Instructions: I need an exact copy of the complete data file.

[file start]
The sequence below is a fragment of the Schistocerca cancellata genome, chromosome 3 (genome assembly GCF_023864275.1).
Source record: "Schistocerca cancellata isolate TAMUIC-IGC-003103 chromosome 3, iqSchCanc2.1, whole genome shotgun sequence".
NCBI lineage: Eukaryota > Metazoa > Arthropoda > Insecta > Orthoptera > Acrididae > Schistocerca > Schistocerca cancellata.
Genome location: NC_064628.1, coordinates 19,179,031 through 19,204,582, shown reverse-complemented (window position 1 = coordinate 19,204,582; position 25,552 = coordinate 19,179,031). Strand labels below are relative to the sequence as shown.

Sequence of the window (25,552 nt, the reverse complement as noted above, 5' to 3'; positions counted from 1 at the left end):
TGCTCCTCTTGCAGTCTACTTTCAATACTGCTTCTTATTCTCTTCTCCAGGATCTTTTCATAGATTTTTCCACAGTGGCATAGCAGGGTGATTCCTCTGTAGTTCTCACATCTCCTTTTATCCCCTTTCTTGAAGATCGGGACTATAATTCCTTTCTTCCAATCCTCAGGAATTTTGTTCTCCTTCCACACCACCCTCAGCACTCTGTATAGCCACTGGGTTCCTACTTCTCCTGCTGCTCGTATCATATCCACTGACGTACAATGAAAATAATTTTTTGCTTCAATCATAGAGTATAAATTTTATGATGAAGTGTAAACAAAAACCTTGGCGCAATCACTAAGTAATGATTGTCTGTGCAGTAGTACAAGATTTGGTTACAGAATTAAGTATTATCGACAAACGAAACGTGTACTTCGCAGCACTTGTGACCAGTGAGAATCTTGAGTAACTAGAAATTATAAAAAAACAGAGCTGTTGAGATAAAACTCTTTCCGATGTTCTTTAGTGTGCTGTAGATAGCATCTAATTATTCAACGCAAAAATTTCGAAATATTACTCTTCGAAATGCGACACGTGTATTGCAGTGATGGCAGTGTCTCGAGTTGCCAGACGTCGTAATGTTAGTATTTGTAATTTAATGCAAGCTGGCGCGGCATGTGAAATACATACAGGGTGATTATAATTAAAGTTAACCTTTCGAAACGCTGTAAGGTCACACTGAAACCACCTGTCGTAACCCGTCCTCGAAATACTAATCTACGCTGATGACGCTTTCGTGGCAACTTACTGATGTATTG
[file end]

The sequence below is a fragment of the Schistocerca cancellata genome, chromosome 3 (genome assembly GCF_023864275.1).
Source record: "Schistocerca cancellata isolate TAMUIC-IGC-003103 chromosome 3, iqSchCanc2.1, whole genome shotgun sequence".
NCBI lineage: Eukaryota > Metazoa > Arthropoda > Insecta > Orthoptera > Acrididae > Schistocerca > Schistocerca cancellata.
Genome location: NC_064628.1, coordinates 19,179,031 through 19,204,582, shown reverse-complemented (window position 1 = coordinate 19,204,582; position 25,552 = coordinate 19,179,031). Strand labels below are relative to the sequence as shown.

Sequence of the window (25,552 nt, the reverse complement as noted above, 5' to 3'; positions counted from 1 at the left end):
TGCTCCTCTTGCAGTCTACTTTCAATACTGCTTCTTATTCTCTTCTCCAGGATCTTTTCATAGATTTTTCCACAGTGGCATAGCAGGGTGATTCCTCTGTAGTTCTCACATCTCCTTTTATCCCCTTTCTTGAAGATCGGGACTATAATTCCTTTCTTCCAATCCTCAGGAATTTTGTTCTCCTTCCACACCACCCTCAGCACTCTGTATAGCCACTGGGTTCCTACTTCTCCTGCTGCTCGTATCATATCCACTGACGTACAATGAAAATAATTTTTTGCTTCAATCATAGAGTATAAATTTTATGATGAAGTGTAAACAAAAACCTTGGCGCAATCACTAAGTAATGATTGTCTGTGCAGTAGTACAAGATTTGGTTACAGAATTAAGTATTATCGACAAACGAAACGTGTACTTCGCAGCACTTGTGACCAGTGAGAATCTTGAGTAACTAGAAATTATAAAAAAACAGAGCTGTTGAGATAAAACTCTTTCCGATGTTCTTTAGTGTGCTGTAGATAGCATCTAATTATTCAACGCAAAAATTTCGAAATATTACTCTTCGAAATGCGACACGTGTATTGCAGTGATGGCAGTGTCTCGAGTTGCCAGACGTCGTAATGTTAGTATTTGTAATTTAATGCAAGCTGGCGCGGCATGTGAAATACATACAGGGTGATTATAATTAAAGTTAACCTTTCGAAACGCTGTAAGGTCACACTGAAACCACCTGTCGTAACCCGTCCTCGAAATACTAATCTACGCTGATGACGCTTTCGTGGCAACTTACTGATGTATTG